ASA 125th Meeting Ottawa 1993 May

4aBV2. The pathophysiology of presbyacusis: Does the aging cochlea need a jump start?

Richard A. Schmiedt

Dept. of Otolaryngol. Med., Univ. of South Carolina, 171 Ashley Ave., Charleston, SC 29425-2242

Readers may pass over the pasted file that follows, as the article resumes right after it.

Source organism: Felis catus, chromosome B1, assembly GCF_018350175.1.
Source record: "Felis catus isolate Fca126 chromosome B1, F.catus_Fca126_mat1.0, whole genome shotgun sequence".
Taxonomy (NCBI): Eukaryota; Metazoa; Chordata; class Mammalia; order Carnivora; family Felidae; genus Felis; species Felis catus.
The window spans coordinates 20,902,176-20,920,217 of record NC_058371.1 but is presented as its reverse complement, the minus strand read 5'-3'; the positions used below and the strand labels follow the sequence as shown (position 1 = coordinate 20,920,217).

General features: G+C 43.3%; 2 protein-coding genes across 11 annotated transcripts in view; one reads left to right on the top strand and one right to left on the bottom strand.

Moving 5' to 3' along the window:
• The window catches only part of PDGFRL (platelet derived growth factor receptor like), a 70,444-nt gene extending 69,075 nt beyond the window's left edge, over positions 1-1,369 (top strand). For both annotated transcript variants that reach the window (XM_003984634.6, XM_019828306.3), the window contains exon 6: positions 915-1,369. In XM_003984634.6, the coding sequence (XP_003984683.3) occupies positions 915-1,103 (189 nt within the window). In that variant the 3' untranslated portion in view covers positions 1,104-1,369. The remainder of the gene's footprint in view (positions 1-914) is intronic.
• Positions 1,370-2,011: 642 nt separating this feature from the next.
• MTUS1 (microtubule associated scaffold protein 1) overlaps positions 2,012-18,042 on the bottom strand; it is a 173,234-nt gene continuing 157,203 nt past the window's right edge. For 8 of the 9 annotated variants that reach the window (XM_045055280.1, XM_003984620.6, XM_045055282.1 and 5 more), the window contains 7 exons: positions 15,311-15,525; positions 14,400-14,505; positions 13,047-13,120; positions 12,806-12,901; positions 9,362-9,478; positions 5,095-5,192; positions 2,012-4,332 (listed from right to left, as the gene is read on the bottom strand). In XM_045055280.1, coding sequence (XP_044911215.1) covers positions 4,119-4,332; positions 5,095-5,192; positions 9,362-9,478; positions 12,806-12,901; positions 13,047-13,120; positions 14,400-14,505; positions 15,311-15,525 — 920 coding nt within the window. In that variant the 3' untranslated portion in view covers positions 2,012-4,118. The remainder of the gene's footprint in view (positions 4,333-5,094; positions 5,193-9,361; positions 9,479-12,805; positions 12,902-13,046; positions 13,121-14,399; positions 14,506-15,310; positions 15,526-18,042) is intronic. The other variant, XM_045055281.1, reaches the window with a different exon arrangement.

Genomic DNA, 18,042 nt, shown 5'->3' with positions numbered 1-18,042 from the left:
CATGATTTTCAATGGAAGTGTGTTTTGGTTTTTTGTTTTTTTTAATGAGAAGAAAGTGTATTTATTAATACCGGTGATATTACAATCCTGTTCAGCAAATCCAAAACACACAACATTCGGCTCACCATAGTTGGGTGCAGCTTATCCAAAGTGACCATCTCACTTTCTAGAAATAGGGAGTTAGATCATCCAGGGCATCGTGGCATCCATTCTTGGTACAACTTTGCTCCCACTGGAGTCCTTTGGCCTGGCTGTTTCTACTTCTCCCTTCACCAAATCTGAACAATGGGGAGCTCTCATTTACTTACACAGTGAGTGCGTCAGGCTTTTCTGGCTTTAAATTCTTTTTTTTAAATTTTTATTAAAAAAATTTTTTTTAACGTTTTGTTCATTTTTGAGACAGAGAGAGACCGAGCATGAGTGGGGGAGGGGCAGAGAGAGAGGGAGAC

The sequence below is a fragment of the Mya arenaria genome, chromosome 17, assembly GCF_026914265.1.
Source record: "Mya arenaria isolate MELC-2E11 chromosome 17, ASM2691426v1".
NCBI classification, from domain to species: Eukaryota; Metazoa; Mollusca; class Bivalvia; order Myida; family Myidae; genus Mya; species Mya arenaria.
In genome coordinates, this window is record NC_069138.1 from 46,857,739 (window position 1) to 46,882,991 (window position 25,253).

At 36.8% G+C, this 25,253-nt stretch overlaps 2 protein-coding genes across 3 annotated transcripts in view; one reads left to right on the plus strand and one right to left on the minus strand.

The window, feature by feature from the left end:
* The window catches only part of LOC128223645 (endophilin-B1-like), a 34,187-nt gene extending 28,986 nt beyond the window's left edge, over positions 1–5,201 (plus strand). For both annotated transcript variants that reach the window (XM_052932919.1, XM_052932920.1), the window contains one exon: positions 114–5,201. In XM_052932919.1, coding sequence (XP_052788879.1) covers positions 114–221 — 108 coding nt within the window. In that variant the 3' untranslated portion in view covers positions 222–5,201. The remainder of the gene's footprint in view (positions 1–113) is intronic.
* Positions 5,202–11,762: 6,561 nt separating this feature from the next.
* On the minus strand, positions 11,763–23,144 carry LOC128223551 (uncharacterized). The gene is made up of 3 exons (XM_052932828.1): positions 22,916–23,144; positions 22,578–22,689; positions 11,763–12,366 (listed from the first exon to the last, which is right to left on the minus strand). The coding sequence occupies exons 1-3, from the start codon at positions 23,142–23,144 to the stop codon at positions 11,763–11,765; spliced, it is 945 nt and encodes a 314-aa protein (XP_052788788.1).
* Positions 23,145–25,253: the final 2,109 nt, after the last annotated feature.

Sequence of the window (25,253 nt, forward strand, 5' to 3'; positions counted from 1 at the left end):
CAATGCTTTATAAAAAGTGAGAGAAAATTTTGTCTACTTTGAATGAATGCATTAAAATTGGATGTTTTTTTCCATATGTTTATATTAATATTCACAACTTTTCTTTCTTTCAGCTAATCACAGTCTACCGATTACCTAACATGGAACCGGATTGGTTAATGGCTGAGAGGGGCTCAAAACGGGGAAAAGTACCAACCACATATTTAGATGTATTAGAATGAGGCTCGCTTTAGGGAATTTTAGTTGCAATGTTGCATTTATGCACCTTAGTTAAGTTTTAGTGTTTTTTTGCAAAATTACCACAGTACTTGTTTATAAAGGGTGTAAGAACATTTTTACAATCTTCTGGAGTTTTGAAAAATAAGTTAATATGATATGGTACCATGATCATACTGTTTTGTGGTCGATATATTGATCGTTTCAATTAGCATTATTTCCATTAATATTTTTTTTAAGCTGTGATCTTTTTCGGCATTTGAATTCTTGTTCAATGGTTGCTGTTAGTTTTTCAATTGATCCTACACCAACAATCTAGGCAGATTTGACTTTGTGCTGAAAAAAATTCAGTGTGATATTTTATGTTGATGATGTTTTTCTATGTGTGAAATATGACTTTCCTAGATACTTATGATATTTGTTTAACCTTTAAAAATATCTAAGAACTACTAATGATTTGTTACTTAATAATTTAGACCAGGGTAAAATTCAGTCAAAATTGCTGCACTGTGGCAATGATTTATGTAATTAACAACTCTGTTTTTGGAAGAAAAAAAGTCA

The Mongolian gerbil is used as an animal model to study the pathophysiology underlying presbyacusis. Gerbils are raised from birth in a quiet vivarium or are exposed to a long-duration wideband noise (0.5--4.0 kHz for 1--2 years at 85 dB SPL) at some time during their life. Quiet-aged ears have thresholds that are increased somewhat, especially above 4 kHz, but nonlinearities such as otoacoustic emissions and two-tone suppression are present and are largely unaffected by the aging process. Morphologically, hair cells in quiet-aged animals are highly conserved, whereas the lateral wall system degenerates, resulting in a decreased endocochlear potential (EP). Current injection to bolster the EP in these quiet-aged ears can enhance the response to low- and high-level stimuli. Noise-aged ears, while also showing increased thresholds, can be differentiated from their quiet-aged counterparts by a lack of nonlinear phenomena. Two-tone suppression is absent as are otoacoustic emissions. Thus, aging in quiet or in noise can have very different outcomes with regard to overall peripheral function, even when the respective audibility curves are similar. [Work supported by NIH P01 DC00422.]